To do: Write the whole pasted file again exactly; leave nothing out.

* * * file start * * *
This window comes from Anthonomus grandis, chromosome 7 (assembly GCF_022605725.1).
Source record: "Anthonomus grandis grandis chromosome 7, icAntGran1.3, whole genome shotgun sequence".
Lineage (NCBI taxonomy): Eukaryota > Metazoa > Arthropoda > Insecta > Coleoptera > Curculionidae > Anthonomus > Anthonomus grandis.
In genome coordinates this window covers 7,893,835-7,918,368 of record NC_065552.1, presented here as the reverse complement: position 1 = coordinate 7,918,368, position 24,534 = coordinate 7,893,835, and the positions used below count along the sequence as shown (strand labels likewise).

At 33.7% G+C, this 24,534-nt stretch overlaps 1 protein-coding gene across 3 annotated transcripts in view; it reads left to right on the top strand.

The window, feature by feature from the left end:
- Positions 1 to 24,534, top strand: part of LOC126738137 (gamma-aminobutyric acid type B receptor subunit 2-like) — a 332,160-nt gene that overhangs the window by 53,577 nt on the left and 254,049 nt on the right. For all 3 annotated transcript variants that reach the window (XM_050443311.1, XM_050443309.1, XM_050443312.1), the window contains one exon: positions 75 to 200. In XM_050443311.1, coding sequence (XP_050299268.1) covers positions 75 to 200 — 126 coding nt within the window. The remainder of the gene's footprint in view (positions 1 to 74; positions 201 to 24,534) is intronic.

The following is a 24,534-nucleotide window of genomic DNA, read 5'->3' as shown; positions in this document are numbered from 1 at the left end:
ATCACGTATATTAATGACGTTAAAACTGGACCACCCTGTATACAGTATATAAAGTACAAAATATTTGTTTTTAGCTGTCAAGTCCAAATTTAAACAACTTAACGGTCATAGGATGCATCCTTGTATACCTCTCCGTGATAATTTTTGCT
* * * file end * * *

This window comes from Anthonomus grandis, chromosome 7 (assembly GCF_022605725.1).
Source record: "Anthonomus grandis grandis chromosome 7, icAntGran1.3, whole genome shotgun sequence".
Lineage (NCBI taxonomy): Eukaryota > Metazoa > Arthropoda > Insecta > Coleoptera > Curculionidae > Anthonomus > Anthonomus grandis.
In genome coordinates this window covers 7,893,835-7,918,368 of record NC_065552.1, presented here as the reverse complement: position 1 = coordinate 7,918,368, position 24,534 = coordinate 7,893,835, and the positions used below count along the sequence as shown (strand labels likewise).

At 33.7% G+C, this 24,534-nt stretch overlaps 1 protein-coding gene across 3 annotated transcripts in view; it reads left to right on the top strand.

The window, feature by feature from the left end:
- Positions 1 to 24,534, top strand: part of LOC126738137 (gamma-aminobutyric acid type B receptor subunit 2-like) — a 332,160-nt gene that overhangs the window by 53,577 nt on the left and 254,049 nt on the right. For all 3 annotated transcript variants that reach the window (XM_050443311.1, XM_050443309.1, XM_050443312.1), the window contains one exon: positions 75 to 200. In XM_050443311.1, coding sequence (XP_050299268.1) covers positions 75 to 200 — 126 coding nt within the window. The remainder of the gene's footprint in view (positions 1 to 74; positions 201 to 24,534) is intronic.

The following is a 24,534-nucleotide window of genomic DNA, read 5'->3' as shown; positions in this document are numbered from 1 at the left end:
ATCACGTATATTAATGACGTTAAAACTGGACCACCCTGTATACAGTATATAAAGTACAAAATATTTGTTTTTAGCTGTCAAGTCCAAATTTAAACAACTTAACGGTCATAGGATGCATCCTTGTATACCTCTCCGTGATAATTTTTGCT